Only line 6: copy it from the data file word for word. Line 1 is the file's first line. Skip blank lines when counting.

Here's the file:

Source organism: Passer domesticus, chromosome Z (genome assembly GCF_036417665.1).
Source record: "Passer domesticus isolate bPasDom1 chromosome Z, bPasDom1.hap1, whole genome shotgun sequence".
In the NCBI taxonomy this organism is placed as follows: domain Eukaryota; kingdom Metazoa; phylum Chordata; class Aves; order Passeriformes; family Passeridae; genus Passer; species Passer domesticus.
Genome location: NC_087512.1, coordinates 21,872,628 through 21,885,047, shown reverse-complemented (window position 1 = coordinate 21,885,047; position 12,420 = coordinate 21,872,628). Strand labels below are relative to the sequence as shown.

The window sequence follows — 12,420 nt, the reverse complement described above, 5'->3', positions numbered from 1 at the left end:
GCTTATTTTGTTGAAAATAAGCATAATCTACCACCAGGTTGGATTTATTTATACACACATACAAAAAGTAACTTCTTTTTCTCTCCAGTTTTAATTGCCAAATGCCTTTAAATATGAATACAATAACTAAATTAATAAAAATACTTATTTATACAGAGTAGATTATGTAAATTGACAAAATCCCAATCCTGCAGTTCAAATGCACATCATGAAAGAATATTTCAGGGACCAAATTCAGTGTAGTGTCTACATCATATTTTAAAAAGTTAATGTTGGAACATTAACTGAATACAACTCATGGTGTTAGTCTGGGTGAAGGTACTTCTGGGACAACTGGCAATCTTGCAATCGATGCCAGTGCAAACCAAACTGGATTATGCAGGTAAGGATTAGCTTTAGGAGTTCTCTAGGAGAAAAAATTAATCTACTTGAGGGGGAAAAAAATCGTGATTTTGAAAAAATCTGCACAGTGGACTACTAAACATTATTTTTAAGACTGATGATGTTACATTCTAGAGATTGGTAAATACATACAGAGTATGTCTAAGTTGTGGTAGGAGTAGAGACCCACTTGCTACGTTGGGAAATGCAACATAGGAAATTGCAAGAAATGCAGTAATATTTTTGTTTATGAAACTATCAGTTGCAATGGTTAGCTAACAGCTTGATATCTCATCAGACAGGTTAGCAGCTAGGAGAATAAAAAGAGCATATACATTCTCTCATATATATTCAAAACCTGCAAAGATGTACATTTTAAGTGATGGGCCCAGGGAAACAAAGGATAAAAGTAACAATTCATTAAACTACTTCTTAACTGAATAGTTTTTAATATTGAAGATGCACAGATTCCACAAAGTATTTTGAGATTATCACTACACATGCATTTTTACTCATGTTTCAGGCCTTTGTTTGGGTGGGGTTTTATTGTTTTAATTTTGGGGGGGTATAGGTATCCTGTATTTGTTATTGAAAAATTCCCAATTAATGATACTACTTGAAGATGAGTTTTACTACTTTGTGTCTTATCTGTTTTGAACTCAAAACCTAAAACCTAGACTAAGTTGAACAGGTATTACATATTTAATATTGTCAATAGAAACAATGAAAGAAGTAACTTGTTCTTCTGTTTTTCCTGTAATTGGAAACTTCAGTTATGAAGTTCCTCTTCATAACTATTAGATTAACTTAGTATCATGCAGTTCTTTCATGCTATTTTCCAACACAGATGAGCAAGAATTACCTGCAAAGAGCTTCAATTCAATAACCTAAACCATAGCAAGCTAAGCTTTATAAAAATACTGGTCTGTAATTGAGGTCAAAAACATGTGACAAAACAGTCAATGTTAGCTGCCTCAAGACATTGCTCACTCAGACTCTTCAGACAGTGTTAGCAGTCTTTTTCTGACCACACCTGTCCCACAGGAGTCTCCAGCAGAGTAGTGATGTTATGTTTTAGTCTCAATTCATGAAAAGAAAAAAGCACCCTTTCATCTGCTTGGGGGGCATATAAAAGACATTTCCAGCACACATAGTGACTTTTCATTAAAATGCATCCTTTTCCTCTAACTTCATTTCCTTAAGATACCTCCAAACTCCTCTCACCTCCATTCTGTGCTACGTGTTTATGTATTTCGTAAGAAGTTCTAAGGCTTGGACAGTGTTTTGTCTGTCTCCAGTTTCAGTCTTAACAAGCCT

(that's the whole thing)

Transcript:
GCTTATTTTGTTGAAAATAAGCATAATCTACCACCAGGTTGGATTTATTTATACACACATACAAAAAGTAACTTCTTTTTCTCTCCAGTTTTAATTGCCAAATGCCTTTAAATATGAATACAATAACTAAATTAATAAAAATACTTATTTATACAGAGTAGATTATGTAAATTGACAAAATCCCAATCCTGCAGTTCAAATGCACATCATGAAAGAATATTTCAGGGACCAAATTCAGTGTAGTGTCTACATCATATTTTAAAAAGTTAATGTTGGAACATTAACTGAATACAACTCATGGTGTTAGTCTGGGTGAAGGTACTTCTGGGACAACTGGCAATCTTGCAATCGATGCCAGTGCAAACCAAACTGGATTATGCAGGTAAGGATTAGCTTTAGGAGTTCTCTAGGAGAAAAAATTAATCTACTTGAGGGGGAAAAAAATCGTGATTTTGAAAAAATCTGCACAGTGGACTACTAAACATTATTTTTAAGACTGATGATGTTACATTCTAGAGATTGGTAAATACATACAGAGTATGTCTAAGTTGTGGTAGGAGTAGAGACCCACTTGCTACGTTGGGAAATGCAACATAGGAAATTGCAAGAAATGCAGTAATATTTTTGTTTATGAAACTATCAGTTGCAATGGTTAGCTAACAGCTTGATATCTCATCAGACAGGTTAGCAGCTAGGAGAATAAAAAGAGCATATACATTCTCTCATATATATTCAAAACCTGCAAAGATGTACATTTTAAGTGATGGGCCCAGGGAAACAAAGGATAAAAGTAACAATTCATTAAACTACTTCTTAACTGAATAGTTTTTAATATTGAAGATGCACAGATTCCACAAAGTATTTTGAGATTATCACTACACATGCATTTTTACTCATGTTTCAGGCCTTTGTTTGGGTGGGGTTTTATTGTTTTAATTTTGGGGGGGTATAGGTATCCTGTATTTGTTATTGAAAAATTCCCAATTAATGATACTACTTGAAGATGAGTTTTACTACTTTGTGTCTTATCTGTTTTGAACTCAAAACCTAAAACCTAGACTAAGTTGAACAGGTATTACATATTTAATATTGTCAATAGAAACAATGAAAGAAGTAACTTGTTCTTCTGTTTTTCCTGTAATTGGAAACTTCAGTTATGAAGTTCCTCTTCATAACTATTAGATTAACTTAGTATCATGCAGTTCTTTCATGCTATTTTCCAACACAGATGAGCAAGAATTACCTGCAAAGAGCTTCAATTCAATAACCTAAACCATAGCAAGCTAAGCTTTATAAAAATACTGGTCTGTAATTGAGGTCAAAAACATGTGACAAAACAGTCAATGTTAGCTGCCTCAAGACATTGCTCACTCAGACTCTTCAGACAGTGTTAGCAGTCTTTTTCTGACCACACCTGTCCCACAGGAGTCTCCAGCAGAGTAGTGATGTTATGTTTTAGTCTCAATTCATGAAAAGAAAAAAGCACCCTTTCATCTGCTTGGGGGGCATATAAAAGACATTTCCAGCACACATAGTGACTTTTCATTAAAATGCATCCTTTTCCTCTAACTTCATTTCCTTAAGATACCTCCAAACTCCTCTCACCTCCATTCTGTGCTACGTGTTTATGTATTTCGTAAGAAGTTCTAAGGCTTGGACAGTGTTTTGTCTGTCTCCAGTTTCAGTCTTAACAAGCCT